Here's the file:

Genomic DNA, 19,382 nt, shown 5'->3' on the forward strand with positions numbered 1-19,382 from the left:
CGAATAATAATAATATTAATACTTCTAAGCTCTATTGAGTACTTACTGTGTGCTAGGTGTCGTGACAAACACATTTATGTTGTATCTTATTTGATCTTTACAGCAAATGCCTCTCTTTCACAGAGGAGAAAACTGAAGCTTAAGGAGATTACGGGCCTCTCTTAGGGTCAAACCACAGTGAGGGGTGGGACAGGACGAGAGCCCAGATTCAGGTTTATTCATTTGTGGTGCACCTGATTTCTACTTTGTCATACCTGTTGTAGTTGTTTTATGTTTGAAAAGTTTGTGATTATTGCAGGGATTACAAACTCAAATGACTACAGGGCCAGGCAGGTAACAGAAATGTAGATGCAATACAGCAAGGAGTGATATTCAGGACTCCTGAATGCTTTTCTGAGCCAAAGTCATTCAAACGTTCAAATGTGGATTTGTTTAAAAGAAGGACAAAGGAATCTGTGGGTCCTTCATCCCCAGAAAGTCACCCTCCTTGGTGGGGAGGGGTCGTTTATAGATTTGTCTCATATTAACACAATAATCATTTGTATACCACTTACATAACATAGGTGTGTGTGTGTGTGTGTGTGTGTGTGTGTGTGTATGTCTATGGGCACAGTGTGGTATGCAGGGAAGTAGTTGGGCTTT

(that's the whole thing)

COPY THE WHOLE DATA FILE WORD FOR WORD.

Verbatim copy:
Genomic DNA, 19,382 nt, shown 5'->3' on the forward strand with positions numbered 1-19,382 from the left:
CGAATAATAATAATATTAATACTTCTAAGCTCTATTGAGTACTTACTGTGTGCTAGGTGTCGTGACAAACACATTTATGTTGTATCTTATTTGATCTTTACAGCAAATGCCTCTCTTTCACAGAGGAGAAAACTGAAGCTTAAGGAGATTACGGGCCTCTCTTAGGGTCAAACCACAGTGAGGGGTGGGACAGGACGAGAGCCCAGATTCAGGTTTATTCATTTGTGGTGCACCTGATTTCTACTTTGTCATACCTGTTGTAGTTGTTTTATGTTTGAAAAGTTTGTGATTATTGCAGGGATTACAAACTCAAATGACTACAGGGCCAGGCAGGTAACAGAAATGTAGATGCAATACAGCAAGGAGTGATATTCAGGACTCCTGAATGCTTTTCTGAGCCAAAGTCATTCAAACGTTCAAATGTGGATTTGTTTAAAAGAAGGACAAAGGAATCTGTGGGTCCTTCATCCCCAGAAAGTCACCCTCCTTGGTGGGGAGGGGTCGTTTATAGATTTGTCTCATATTAACACAATAATCATTTGTATACCACTTACATAACATAGGTGTGTGTGTGTGTGTGTGTGTGTGTGTGTGTGTATGTCTATGGGCACAGTGTGGTATGCAGGGAAGTAGTTGGGCTTT